2
.
Equation (4) becomes:
U ¼ u
0
exp i/
0
þ i
4p
k
½d
1
cos x
1
t þ d
2
cos x
2
t

(9)
Let us now consider that we trigger the stroboscope
at frequency x
1
. In this case, we practically apply a
periodic delta function synchronised to the first fre-
quency:
I
ST
¼
Z
T
CCD
IðtÞ
X
þ1
n¼1
dðt nT
1
Þ
"#
dt (10)
As a result, Equation (7) is transformed to:
I
ST
¼
Z
T
CCD
(
u
2
0
þu
02
0
þu
0
u
0
0
cos
"
4p
k
d
x
@d
1
@x
cosðx
1
t þ/
1
ST
Þþ
@d
2
@x
cosðx
2
t þ/
2
ST
Þ
!
þð/
0
/
0
0
Þ
#)
X
þ1
n¼1
dðt nT
1
Þ
"#
dt (11)
Similarly, the key factor is:
A¼
Z
T
CCD
X
þ1
n¼1
dðt nT
1
Þcos
"
4p
k
d
x
@d
1
@x
cosðx
1
t þ/
1
ST
Þ
þ
@d
2
@x
cosðx
2
t þ/
2
ST
Þ
!
þð/
0
/
0
0
Þ
#
dt
¼
X
n
CCD
n¼n
0
cos
"
4p
k
d
x
@d
1
@x
cosðx
1
nT
1
þ/
1
ST
Þ
þ
@d
2
@x
cosðx
2
nT
1
þ/
2
ST
Þ
!
þð/
0
/
0
0
Þ
#
¼
X
n
CCD
n¼n
0
cos
4p
k
d
x
@d
1
@x
cos/
1
ST
|fflfflfflfflfflfflffl{zfflfflfflfflfflfflffl}
A
1
þ
@d
2
@x
cos 2pn
x
2
x
1
þ/
2
ST

|fflfflfflfflfflfflfflfflfflfflfflfflfflfflfflfflfflfflfflffl{zfflfflfflfflfflfflfflfflfflfflfflfflfflfflfflfflfflfflfflffl}
A
2
0
B
B
B
@
1
C
C
C
A
2
6
6
6
4
þð/
0
/
0
0
Þ
#
(12)
which could be separated in the factor A
1
associated
with the frequency x
1
that is constant and the factor
A
2
associated with the frequency x
2
which oscillates
with a frequency of x
2
/x
1
. This latter factor can also
be constant if
x
2
¼ k x
1
; k 2 N (13)
In Figure 3, one can see a simulation example. A
cross-modulation signal is generated from the mixing
of two waves at 200 and 800 Hz. Assuming a CCD
frequency of 50 Hz and a noise level (in practical
situations noise can originate from optical and elec-
tronic sources) of 3%, the normalised intensity vari-
ation is drawn as a function of time. In Figure 3A, the
(A) (B)
Figure 3: Normalised intensity variation for the cross-modulation signal (200 and 800 Hz) and the recorded signal over one
period (20 ms for a CCD with frequency of 50 Hz) for different sampling frequencies: (A) triggered at the ‘pump’ frequency 200 Hz
and (B) triggered at the mixed frequency 600 (800 ) 200) Hz
402 2008 The Authors. Journal compilation 2008 Blackwell Publishing Ltd j Strain (2008) 44, 398–408
SHECROSSMOD
: G. Kalogiannakis et al.

Figures (10)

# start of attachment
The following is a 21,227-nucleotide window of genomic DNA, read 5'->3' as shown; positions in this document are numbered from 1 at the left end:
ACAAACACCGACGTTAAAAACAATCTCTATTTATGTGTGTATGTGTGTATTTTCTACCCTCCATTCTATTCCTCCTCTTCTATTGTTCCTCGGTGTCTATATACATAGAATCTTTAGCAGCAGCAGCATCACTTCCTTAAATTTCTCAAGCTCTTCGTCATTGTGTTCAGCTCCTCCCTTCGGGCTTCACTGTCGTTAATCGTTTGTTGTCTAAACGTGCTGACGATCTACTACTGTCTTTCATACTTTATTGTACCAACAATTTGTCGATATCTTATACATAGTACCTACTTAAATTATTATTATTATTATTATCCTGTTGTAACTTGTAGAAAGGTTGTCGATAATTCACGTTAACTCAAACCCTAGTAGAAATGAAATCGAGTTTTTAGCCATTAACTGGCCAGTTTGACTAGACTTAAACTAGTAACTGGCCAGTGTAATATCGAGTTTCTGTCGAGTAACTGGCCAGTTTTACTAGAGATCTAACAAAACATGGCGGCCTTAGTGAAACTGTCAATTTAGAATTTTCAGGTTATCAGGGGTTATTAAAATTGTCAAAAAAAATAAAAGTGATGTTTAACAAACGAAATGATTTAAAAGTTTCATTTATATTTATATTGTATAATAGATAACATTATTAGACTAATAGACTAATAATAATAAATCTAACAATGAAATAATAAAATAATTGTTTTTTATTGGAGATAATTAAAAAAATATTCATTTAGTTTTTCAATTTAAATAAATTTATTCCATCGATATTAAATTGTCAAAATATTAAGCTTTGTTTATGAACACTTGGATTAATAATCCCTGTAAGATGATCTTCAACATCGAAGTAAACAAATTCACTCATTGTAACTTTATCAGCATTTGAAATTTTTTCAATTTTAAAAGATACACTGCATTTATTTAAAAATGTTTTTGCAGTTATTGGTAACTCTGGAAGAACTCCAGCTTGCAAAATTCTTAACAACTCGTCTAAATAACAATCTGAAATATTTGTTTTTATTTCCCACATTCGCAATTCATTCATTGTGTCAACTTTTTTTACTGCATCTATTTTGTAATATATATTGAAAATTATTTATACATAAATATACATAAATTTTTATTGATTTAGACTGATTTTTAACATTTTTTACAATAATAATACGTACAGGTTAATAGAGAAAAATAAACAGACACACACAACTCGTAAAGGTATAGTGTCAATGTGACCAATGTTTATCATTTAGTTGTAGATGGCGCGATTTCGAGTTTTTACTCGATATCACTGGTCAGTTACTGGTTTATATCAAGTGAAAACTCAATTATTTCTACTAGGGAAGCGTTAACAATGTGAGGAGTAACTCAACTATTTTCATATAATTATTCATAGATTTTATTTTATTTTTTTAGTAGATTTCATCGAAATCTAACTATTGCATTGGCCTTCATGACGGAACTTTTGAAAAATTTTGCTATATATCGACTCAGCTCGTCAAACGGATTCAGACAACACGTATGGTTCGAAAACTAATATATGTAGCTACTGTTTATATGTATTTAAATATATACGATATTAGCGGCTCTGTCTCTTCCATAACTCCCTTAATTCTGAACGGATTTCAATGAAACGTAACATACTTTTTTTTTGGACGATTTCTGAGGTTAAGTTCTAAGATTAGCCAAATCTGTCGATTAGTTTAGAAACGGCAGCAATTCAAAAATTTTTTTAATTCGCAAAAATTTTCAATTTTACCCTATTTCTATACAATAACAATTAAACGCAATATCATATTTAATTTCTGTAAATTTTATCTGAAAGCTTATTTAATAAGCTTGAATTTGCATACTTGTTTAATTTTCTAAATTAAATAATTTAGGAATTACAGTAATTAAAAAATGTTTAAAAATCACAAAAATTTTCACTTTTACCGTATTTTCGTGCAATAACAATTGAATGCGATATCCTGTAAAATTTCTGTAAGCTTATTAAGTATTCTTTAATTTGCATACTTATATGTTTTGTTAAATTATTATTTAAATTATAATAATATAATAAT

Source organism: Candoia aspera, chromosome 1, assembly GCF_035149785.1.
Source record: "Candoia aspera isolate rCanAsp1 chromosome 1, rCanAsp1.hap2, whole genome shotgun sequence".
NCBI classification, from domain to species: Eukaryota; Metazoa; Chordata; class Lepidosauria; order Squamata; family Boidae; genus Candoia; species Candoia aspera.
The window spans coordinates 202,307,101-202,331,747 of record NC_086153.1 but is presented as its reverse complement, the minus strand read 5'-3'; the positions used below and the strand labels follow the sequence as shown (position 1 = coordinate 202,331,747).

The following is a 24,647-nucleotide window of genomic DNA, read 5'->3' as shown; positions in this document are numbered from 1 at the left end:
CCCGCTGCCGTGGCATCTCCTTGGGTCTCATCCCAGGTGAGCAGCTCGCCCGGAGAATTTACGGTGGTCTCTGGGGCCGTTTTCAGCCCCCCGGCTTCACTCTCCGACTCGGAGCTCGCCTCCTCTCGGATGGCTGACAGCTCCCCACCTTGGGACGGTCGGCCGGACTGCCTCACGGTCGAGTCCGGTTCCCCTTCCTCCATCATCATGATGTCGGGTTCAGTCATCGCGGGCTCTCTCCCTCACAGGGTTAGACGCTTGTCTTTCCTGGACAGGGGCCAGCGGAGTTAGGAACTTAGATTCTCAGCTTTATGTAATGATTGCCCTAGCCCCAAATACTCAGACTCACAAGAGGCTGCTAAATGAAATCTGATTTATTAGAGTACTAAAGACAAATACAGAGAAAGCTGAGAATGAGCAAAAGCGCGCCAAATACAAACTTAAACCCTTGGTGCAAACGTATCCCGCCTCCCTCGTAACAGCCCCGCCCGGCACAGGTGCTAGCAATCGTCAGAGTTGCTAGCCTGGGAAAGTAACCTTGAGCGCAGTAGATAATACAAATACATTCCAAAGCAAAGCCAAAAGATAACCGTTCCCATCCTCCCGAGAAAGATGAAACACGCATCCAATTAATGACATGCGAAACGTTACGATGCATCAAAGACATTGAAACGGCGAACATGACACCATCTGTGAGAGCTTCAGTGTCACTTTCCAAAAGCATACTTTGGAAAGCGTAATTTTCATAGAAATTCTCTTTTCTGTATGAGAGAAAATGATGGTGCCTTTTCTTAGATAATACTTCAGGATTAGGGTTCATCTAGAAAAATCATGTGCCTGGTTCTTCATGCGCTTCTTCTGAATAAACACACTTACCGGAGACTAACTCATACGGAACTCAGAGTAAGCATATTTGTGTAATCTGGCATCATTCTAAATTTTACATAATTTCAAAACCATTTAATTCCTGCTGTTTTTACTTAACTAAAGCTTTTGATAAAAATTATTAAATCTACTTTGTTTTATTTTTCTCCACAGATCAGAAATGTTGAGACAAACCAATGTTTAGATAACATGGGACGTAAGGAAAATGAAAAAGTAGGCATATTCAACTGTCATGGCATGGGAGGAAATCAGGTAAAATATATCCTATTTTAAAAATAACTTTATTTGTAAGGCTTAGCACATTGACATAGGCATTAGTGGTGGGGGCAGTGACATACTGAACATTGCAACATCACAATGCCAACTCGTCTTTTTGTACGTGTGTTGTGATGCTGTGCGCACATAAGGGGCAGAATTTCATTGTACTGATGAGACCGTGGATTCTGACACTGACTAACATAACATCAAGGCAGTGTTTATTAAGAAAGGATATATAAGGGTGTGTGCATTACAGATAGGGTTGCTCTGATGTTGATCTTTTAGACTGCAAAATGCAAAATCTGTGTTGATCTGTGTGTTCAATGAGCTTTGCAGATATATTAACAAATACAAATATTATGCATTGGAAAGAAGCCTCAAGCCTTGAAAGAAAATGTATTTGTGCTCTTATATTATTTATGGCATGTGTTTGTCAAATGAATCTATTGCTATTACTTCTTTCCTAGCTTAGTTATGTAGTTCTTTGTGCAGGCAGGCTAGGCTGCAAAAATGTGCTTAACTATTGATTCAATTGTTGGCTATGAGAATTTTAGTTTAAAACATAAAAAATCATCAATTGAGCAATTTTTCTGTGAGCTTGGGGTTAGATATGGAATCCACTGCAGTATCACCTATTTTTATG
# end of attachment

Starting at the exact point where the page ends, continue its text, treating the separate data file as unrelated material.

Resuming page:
Citations
More filters

Journal ArticleDOI
Abstract: Laser shearography is a powerful optical tool that is able to directly measure the displacement derivatives using interferometric effects. Stroboscopic shearography provides a full field, reliable and repeatable inspection process that facilitates defect visualization. The aim of this paper is to investigate the effectiveness of laser shearography for inspection of a large aluminum plate with a large wall thinning. A modified Michelson interferometer is introduced in order to inspect the entire aluminum plate simultaneously. The wall thinning is visualized as the region of the anomaly in the quasi-uniform and homologous shearography fringe pattern. The boundaries of the wall thinning cannot be indicated precisely due to the nature of the formation of shearography fringes. Therefore, the small shearing method is applied to determine the dimensions of the wall thinning. This approach allows for the detection of the wall thinning in the wider range of excitation frequencies. The wall thinning is successfully detected using the small shearing method as a light rectangle in the inconspicuous background. Finally, a novel averaging approach is proposed to eliminate the effects of noise and uncertainty in the calculation of the boundaries. Using this approach, the shearography interferometric effects are significantly reduced.

2 citations


References
More filters

Journal ArticleDOI
Abstract: Preface List of symbols 1. Introduction 2. Displacements, strains, stresses 3. Laminated composites 4. Thin plates 5. Sandwich plates 6. Beams 7. Beams with shear deformation 8. Shells 9. Finite element analysis 10. Failure criteria 11. Micromechanics Appendix A. Cross-sectional properties of thin-walled composite beams Appendix B. Buckling loads and natural frequencies of orthotropic beams with shear deformation Appendix C. Typical material properties Index.

717 citations


"On the Feasibility of Shearographic..." refers background in this paper

  • ...To this end, the core, a typically rather thick material of low density and strength, is combined with thin (and therefore low bending stiffness) skins of high tensile strength [16]....

    [...]


Journal ArticleDOI